Pelvic girdle research – What’s Jenny up to at Staffordshire University?

6 Apr, 2017

man walking away from camera with spots on back to be tracked by cameraAs many of you will be aware since September 2016 I have been involved in a project working with staff from Staffordshire University’s biomechanics team to develop and produce a way of accurately assessing pelvic motion. As a team, we have extensive biomechanical research experience and publications with regards to the patterns in which the ankle and lumbar spine move. We have been aiming to see if the technology we have available will track movement within the pelvic joints.

This is the first time in the world that this has tried to be validated, there are many postulated systems in the literature, none of which have been fully accepted or standardised.

We’re also aiming to develop inter professional protocol to help pelvic girdle pain patients be assessed with a common language by multiple health care professionals; this should also help future research develop and provide a basis for further projects to take place.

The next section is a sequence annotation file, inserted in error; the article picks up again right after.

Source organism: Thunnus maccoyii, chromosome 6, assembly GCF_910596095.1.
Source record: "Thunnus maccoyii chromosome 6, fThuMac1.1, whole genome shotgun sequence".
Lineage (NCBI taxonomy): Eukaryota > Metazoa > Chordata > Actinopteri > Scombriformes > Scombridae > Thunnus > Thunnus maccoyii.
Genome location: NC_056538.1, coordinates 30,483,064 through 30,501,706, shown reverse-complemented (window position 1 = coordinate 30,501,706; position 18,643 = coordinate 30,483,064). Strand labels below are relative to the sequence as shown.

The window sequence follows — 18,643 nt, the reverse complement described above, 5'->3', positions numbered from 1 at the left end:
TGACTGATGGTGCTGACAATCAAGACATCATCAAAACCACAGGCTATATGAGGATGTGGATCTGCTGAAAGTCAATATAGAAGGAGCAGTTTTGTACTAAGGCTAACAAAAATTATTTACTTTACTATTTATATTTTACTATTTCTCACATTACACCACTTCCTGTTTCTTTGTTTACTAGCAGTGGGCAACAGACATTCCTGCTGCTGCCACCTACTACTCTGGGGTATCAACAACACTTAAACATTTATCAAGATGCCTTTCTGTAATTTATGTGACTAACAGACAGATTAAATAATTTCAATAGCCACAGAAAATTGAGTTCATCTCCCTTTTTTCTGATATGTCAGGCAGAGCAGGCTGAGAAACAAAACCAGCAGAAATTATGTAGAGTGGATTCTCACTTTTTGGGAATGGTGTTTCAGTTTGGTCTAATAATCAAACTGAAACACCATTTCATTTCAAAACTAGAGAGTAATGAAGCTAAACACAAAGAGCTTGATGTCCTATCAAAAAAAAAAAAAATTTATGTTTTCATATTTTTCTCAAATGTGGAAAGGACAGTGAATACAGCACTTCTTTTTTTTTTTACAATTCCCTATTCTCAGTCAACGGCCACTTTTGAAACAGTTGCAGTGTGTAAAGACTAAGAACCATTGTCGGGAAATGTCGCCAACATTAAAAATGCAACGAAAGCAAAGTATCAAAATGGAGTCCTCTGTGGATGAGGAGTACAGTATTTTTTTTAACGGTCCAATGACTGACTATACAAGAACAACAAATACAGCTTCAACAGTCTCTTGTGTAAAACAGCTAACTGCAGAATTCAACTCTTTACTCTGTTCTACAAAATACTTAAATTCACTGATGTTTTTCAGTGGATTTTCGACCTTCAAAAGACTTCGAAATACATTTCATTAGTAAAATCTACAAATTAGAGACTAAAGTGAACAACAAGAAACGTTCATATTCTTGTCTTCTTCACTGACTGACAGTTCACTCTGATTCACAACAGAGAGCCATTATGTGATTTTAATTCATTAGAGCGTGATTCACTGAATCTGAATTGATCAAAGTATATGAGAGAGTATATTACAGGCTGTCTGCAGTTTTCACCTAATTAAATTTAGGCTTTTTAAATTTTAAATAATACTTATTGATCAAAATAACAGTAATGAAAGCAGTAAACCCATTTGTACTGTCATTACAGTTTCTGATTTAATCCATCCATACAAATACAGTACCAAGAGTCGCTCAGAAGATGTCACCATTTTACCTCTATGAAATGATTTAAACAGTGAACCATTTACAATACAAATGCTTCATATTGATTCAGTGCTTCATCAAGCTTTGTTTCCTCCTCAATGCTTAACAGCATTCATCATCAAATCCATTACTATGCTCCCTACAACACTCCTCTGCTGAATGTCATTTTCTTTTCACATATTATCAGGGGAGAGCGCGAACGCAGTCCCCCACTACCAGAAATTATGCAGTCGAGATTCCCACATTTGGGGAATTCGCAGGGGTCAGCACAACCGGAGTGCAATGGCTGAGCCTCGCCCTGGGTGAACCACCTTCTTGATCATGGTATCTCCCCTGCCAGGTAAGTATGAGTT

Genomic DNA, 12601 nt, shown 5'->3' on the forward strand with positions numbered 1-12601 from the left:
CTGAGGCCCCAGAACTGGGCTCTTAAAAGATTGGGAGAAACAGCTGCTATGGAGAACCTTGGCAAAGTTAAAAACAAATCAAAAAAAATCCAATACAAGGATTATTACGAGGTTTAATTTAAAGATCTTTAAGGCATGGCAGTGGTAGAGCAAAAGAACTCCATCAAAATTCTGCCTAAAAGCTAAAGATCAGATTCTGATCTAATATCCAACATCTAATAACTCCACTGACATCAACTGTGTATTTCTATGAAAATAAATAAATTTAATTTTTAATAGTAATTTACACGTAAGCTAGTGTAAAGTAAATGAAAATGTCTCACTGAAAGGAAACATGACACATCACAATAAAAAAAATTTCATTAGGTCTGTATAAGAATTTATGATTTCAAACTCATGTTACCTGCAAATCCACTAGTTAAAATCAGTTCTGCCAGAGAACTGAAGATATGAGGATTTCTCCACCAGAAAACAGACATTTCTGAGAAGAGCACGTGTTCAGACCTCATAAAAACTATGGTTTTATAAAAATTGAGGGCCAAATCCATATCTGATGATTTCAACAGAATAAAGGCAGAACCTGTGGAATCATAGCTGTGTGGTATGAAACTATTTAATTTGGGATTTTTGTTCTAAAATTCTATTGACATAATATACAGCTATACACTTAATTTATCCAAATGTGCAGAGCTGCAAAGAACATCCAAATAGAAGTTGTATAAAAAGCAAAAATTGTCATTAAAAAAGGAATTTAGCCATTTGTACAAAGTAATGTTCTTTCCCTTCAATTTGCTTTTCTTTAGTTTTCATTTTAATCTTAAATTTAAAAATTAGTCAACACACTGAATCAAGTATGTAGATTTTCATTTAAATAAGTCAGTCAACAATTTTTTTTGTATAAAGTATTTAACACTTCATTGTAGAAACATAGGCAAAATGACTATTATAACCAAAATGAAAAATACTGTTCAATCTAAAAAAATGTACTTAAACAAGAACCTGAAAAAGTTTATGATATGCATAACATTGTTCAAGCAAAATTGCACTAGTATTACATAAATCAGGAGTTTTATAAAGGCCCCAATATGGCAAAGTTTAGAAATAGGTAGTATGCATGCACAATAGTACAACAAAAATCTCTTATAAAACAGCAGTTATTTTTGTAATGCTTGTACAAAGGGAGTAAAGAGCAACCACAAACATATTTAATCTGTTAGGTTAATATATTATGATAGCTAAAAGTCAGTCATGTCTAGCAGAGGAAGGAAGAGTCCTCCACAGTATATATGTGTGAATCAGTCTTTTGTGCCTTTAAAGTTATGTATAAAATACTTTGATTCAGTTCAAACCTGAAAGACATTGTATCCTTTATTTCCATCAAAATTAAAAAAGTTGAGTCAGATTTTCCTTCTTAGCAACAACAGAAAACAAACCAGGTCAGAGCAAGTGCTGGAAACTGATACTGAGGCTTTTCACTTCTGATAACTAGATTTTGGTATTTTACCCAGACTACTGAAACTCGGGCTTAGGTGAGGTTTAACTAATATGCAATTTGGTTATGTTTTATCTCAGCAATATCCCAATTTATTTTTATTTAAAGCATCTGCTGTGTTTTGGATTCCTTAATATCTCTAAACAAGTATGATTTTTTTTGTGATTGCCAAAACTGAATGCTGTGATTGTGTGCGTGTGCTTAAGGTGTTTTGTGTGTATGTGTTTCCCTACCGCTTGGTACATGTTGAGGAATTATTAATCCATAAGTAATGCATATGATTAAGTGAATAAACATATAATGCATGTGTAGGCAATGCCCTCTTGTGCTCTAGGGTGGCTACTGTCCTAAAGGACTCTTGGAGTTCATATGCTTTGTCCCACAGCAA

The pelvis is really interesting to many clinicians and in the research literature, is an area of much debate. It is a structure that works in a similar manner to the keystone in a bridge and the pelvis itself has a predominant role in allowing you to walk and for your legs and lumbar spine to work in synchrony. It needs other structures to work nearby including that of muscles, fascia and ligaments.

At Staffordshire University, we are using technology that enables the mapping of bony segments and how they move in relation to each other and during walking (gait). Infrared cameras track markers placed on the external surfaces of the bone and help to identify the centre of each marker. This system is fully calibrated and is able to have a video synchronised over it.

We’re in the process of doing a pilot study and looking at the data we collect. Once this data has been interpreted we’ll move onto a pilot study with more subjects and more parameters. Hopefully in future we can then utilise this data with known pelvic girdle pain groups (including during different stages of pregnancy). I’m confident that if this research is conducted thoroughly we may be able to make a difference to not only the research literature but more importantly that of how we clinically assess and manage pelvic girdle pain patients.

I’ll keep you posted as to progress!

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